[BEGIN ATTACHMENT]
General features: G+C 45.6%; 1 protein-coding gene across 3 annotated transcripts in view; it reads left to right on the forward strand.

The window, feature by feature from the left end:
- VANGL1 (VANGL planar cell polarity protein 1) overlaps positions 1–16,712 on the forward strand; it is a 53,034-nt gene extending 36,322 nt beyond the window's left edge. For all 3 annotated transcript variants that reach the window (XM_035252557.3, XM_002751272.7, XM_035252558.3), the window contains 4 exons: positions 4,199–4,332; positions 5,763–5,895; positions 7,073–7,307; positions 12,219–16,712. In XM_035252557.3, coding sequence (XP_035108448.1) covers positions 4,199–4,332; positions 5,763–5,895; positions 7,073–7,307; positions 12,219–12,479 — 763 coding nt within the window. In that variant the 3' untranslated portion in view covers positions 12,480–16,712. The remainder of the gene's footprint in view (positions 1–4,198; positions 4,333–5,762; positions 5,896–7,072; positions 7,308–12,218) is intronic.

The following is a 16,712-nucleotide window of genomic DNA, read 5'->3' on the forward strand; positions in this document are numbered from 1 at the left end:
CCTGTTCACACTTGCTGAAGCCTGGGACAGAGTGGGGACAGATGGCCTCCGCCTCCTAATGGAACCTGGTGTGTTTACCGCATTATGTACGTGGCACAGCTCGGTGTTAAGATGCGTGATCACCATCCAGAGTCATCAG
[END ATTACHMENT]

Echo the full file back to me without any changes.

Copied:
General features: G+C 45.6%; 1 protein-coding gene across 3 annotated transcripts in view; it reads left to right on the forward strand.

The window, feature by feature from the left end:
- VANGL1 (VANGL planar cell polarity protein 1) overlaps positions 1–16,712 on the forward strand; it is a 53,034-nt gene extending 36,322 nt beyond the window's left edge. For all 3 annotated transcript variants that reach the window (XM_035252557.3, XM_002751272.7, XM_035252558.3), the window contains 4 exons: positions 4,199–4,332; positions 5,763–5,895; positions 7,073–7,307; positions 12,219–16,712. In XM_035252557.3, coding sequence (XP_035108448.1) covers positions 4,199–4,332; positions 5,763–5,895; positions 7,073–7,307; positions 12,219–12,479 — 763 coding nt within the window. In that variant the 3' untranslated portion in view covers positions 12,480–16,712. The remainder of the gene's footprint in view (positions 1–4,198; positions 4,333–5,762; positions 5,896–7,072; positions 7,308–12,218) is intronic.

The following is a 16,712-nucleotide window of genomic DNA, read 5'->3' on the forward strand; positions in this document are numbered from 1 at the left end:
CCTGTTCACACTTGCTGAAGCCTGGGACAGAGTGGGGACAGATGGCCTCCGCCTCCTAATGGAACCTGGTGTGTTTACCGCATTATGTACGTGGCACAGCTCGGTGTTAAGATGCGTGATCACCATCCAGAGTCATCAG